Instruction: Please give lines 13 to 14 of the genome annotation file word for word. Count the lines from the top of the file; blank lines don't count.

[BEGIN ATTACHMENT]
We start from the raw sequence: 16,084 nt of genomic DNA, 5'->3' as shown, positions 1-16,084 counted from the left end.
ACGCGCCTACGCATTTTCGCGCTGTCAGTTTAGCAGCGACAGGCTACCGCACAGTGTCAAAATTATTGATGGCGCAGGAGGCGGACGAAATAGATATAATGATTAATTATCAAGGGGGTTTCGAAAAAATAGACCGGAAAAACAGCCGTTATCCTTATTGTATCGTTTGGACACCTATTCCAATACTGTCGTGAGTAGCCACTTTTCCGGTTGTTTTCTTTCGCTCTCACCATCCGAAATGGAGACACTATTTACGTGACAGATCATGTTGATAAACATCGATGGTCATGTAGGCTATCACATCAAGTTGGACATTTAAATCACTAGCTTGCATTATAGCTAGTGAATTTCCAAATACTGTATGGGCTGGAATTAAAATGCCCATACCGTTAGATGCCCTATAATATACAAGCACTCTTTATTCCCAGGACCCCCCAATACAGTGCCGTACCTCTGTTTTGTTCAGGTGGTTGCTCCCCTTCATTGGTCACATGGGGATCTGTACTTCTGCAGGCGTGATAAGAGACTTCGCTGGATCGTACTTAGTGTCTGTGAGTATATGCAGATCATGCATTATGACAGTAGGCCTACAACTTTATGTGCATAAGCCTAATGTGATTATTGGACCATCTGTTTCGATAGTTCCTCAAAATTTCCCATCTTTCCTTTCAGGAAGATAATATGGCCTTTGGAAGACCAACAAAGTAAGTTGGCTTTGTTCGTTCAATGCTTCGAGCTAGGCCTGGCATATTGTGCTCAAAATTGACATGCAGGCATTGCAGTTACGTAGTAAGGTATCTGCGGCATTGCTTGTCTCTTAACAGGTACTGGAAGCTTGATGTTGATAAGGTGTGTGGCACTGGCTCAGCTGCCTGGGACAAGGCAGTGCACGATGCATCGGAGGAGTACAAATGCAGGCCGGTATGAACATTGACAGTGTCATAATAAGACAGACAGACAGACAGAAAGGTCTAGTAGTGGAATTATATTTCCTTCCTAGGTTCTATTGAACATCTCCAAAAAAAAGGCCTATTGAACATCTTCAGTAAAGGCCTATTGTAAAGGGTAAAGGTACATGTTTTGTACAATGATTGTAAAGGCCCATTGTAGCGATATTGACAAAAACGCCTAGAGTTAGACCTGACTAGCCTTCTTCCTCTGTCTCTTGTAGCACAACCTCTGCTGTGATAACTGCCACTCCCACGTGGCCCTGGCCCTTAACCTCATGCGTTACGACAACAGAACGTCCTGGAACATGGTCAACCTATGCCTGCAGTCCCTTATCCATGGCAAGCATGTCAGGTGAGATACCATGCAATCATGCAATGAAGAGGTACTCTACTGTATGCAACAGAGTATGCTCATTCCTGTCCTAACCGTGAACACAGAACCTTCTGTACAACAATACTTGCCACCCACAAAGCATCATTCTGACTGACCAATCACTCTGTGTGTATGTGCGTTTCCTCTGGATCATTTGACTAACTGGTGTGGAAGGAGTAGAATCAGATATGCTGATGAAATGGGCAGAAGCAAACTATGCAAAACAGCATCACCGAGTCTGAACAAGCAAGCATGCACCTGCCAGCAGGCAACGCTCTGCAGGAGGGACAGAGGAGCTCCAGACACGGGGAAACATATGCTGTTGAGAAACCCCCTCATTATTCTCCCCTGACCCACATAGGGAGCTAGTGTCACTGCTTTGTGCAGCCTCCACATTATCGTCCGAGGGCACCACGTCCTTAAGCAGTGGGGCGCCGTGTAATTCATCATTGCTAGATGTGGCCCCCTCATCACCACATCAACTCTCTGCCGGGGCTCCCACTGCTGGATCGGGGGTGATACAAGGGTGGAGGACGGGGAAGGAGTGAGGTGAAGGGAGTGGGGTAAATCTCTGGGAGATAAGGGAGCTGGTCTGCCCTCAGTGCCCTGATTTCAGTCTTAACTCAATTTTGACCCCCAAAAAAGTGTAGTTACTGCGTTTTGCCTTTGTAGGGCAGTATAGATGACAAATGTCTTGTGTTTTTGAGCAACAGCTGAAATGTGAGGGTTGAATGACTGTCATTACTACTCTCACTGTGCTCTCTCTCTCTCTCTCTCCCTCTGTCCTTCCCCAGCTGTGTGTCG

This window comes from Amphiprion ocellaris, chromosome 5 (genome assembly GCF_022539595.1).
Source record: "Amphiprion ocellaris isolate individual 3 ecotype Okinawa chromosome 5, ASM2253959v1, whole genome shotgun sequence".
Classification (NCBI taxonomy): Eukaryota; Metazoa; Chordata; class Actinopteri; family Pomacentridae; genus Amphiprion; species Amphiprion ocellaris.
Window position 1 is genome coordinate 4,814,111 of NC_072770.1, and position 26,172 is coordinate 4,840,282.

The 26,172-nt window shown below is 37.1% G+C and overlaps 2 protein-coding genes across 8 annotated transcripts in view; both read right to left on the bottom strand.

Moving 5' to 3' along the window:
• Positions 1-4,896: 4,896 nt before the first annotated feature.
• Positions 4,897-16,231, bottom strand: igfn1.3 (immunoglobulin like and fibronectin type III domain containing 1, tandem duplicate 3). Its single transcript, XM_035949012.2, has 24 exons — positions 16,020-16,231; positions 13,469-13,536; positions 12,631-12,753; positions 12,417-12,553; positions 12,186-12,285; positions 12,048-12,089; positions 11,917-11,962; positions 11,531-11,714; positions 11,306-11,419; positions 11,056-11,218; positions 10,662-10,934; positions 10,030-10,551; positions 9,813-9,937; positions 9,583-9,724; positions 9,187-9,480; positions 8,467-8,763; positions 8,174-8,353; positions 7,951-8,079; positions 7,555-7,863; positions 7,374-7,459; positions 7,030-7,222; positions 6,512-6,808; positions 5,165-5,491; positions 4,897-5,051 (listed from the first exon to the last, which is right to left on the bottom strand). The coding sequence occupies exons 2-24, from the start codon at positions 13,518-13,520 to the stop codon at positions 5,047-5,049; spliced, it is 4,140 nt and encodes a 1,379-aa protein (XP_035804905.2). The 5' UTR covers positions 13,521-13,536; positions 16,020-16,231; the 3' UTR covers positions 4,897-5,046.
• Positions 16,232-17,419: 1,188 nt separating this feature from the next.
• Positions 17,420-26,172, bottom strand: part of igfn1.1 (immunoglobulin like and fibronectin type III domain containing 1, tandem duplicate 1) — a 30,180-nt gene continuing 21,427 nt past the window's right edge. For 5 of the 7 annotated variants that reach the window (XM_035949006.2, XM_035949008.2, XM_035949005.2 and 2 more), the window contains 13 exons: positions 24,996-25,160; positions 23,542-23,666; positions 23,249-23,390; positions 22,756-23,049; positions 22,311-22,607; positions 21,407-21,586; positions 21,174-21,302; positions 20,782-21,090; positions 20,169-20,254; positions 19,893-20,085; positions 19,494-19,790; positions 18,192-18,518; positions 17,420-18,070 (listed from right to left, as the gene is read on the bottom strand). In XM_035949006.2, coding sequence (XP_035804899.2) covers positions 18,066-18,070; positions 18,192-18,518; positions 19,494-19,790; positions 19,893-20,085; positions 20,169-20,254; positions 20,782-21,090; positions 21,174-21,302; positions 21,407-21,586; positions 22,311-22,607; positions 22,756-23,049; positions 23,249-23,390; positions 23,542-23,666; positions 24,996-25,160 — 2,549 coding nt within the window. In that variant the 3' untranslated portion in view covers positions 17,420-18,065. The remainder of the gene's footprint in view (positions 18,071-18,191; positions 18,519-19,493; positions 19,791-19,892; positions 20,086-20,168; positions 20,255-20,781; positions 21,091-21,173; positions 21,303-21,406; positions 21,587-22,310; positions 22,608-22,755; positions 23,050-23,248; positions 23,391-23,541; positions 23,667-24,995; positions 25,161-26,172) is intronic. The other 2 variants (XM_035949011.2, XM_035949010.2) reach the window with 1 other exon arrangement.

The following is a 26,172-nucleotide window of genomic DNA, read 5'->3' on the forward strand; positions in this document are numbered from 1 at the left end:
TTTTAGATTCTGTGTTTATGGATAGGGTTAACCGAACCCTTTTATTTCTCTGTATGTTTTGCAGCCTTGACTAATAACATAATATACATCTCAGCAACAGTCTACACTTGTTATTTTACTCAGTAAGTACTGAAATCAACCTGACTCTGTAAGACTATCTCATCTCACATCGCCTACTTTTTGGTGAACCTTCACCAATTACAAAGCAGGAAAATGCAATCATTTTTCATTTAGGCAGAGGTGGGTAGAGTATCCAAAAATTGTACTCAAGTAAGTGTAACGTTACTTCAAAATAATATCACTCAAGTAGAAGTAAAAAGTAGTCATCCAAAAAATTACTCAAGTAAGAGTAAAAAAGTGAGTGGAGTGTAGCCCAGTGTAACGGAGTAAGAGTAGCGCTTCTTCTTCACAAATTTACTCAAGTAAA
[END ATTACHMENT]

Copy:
The following is a 26,172-nucleotide window of genomic DNA, read 5'->3' on the forward strand; positions in this document are numbered from 1 at the left end:
TTTTAGATTCTGTGTTTATGGATAGGGTTAACCGAACCCTTTTATTTCTCTGTATGTTTTGCAGCCTTGACTAATAACATAATATACATCTCAGCAACAGTCTACACTTGTTATTTTACTCAGTAAGTACTGAAATCAACCTGACTCTGTAAGACTATCTCATCTCACATCGCCTACTTTTTGGTGAACCTTCACCAATTACAAAGCAGGAAAATGCAATCATTTTTCATTTAGGCAGAGGTGGGTAGAGTATCCAAAAATTGTACTCAAGTAAGTGTAACGTTACTTCAAAATAATATCACTCAAGTAGAAGTAAAAAGTAGTCATCCAAAAAATTACTCAAGTAAGAGTAAAAAAGTGAGTGGAGTGTAGCCCAGTGTAACGGAGTAAGAGTAGCGCTTCTTCTTCACAAATTTACTCAAGTAAA